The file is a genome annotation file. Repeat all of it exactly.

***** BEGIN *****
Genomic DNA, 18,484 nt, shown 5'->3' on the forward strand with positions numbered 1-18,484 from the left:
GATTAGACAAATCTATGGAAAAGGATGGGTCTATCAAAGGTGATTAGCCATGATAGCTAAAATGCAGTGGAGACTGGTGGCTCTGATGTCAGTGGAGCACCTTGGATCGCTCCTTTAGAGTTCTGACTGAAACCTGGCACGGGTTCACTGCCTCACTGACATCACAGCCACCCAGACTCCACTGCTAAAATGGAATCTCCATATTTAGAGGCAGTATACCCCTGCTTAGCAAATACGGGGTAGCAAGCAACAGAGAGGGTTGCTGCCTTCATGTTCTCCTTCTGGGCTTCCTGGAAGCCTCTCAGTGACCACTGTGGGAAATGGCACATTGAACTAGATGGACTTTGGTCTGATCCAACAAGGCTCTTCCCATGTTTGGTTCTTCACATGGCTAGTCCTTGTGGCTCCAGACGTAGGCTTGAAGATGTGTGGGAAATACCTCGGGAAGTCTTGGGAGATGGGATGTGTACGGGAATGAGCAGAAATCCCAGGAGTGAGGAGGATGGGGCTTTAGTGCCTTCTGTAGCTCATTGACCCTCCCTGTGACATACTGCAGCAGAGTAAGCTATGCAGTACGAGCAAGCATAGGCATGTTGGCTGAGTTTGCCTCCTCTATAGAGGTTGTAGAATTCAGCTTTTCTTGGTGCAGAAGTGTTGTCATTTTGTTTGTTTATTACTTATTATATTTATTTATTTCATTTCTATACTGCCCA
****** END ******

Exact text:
Genomic DNA, 18,484 nt, shown 5'->3' on the forward strand with positions numbered 1-18,484 from the left:
GATTAGACAAATCTATGGAAAAGGATGGGTCTATCAAAGGTGATTAGCCATGATAGCTAAAATGCAGTGGAGACTGGTGGCTCTGATGTCAGTGGAGCACCTTGGATCGCTCCTTTAGAGTTCTGACTGAAACCTGGCACGGGTTCACTGCCTCACTGACATCACAGCCACCCAGACTCCACTGCTAAAATGGAATCTCCATATTTAGAGGCAGTATACCCCTGCTTAGCAAATACGGGGTAGCAAGCAACAGAGAGGGTTGCTGCCTTCATGTTCTCCTTCTGGGCTTCCTGGAAGCCTCTCAGTGACCACTGTGGGAAATGGCACATTGAACTAGATGGACTTTGGTCTGATCCAACAAGGCTCTTCCCATGTTTGGTTCTTCACATGGCTAGTCCTTGTGGCTCCAGACGTAGGCTTGAAGATGTGTGGGAAATACCTCGGGAAGTCTTGGGAGATGGGATGTGTACGGGAATGAGCAGAAATCCCAGGAGTGAGGAGGATGGGGCTTTAGTGCCTTCTGTAGCTCATTGACCCTCCCTGTGACATACTGCAGCAGAGTAAGCTATGCAGTACGAGCAAGCATAGGCATGTTGGCTGAGTTTGCCTCCTCTATAGAGGTTGTAGAATTCAGCTTTTCTTGGTGCAGAAGTGTTGTCATTTTGTTTGTTTATTACTTATTATATTTATTTATTTCATTTCTATACTGCCCA